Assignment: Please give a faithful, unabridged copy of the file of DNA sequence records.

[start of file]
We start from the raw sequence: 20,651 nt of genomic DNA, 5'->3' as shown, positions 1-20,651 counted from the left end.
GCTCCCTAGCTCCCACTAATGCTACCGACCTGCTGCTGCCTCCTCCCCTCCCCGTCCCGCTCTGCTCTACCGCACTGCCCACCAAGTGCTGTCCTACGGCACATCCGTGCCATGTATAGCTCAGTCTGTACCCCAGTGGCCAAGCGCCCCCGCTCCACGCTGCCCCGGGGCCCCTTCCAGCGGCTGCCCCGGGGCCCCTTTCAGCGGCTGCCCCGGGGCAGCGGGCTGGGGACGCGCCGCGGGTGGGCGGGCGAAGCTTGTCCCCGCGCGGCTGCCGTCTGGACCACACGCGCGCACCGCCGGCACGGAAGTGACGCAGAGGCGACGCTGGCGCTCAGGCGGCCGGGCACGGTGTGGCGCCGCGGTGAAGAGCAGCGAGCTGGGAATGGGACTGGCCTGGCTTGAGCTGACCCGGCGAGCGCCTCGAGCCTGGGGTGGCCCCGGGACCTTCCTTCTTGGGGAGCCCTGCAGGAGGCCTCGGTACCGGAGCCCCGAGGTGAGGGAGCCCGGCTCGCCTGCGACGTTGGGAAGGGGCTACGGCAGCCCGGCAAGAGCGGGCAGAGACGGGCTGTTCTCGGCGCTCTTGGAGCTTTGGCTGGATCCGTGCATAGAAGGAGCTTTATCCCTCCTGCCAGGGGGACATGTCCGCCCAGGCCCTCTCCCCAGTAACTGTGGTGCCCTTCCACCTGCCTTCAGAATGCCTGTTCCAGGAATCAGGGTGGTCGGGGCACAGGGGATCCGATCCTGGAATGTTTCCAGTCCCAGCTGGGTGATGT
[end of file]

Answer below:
We start from the raw sequence: 20,651 nt of genomic DNA, 5'->3' as shown, positions 1-20,651 counted from the left end.
GCTCCCTAGCTCCCACTAATGCTACCGACCTGCTGCTGCCTCCTCCCCTCCCCGTCCCGCTCTGCTCTACCGCACTGCCCACCAAGTGCTGTCCTACGGCACATCCGTGCCATGTATAGCTCAGTCTGTACCCCAGTGGCCAAGCGCCCCCGCTCCACGCTGCCCCGGGGCCCCTTCCAGCGGCTGCCCCGGGGCCCCTTTCAGCGGCTGCCCCGGGGCAGCGGGCTGGGGACGCGCCGCGGGTGGGCGGGCGAAGCTTGTCCCCGCGCGGCTGCCGTCTGGACCACACGCGCGCACCGCCGGCACGGAAGTGACGCAGAGGCGACGCTGGCGCTCAGGCGGCCGGGCACGGTGTGGCGCCGCGGTGAAGAGCAGCGAGCTGGGAATGGGACTGGCCTGGCTTGAGCTGACCCGGCGAGCGCCTCGAGCCTGGGGTGGCCCCGGGACCTTCCTTCTTGGGGAGCCCTGCAGGAGGCCTCGGTACCGGAGCCCCGAGGTGAGGGAGCCCGGCTCGCCTGCGACGTTGGGAAGGGGCTACGGCAGCCCGGCAAGAGCGGGCAGAGACGGGCTGTTCTCGGCGCTCTTGGAGCTTTGGCTGGATCCGTGCATAGAAGGAGCTTTATCCCTCCTGCCAGGGGGACATGTCCGCCCAGGCCCTCTCCCCAGTAACTGTGGTGCCCTTCCACCTGCCTTCAGAATGCCTGTTCCAGGAATCAGGGTGGTCGGGGCACAGGGGATCCGATCCTGGAATGTTTCCAGTCCCAGCTGGGTGATGT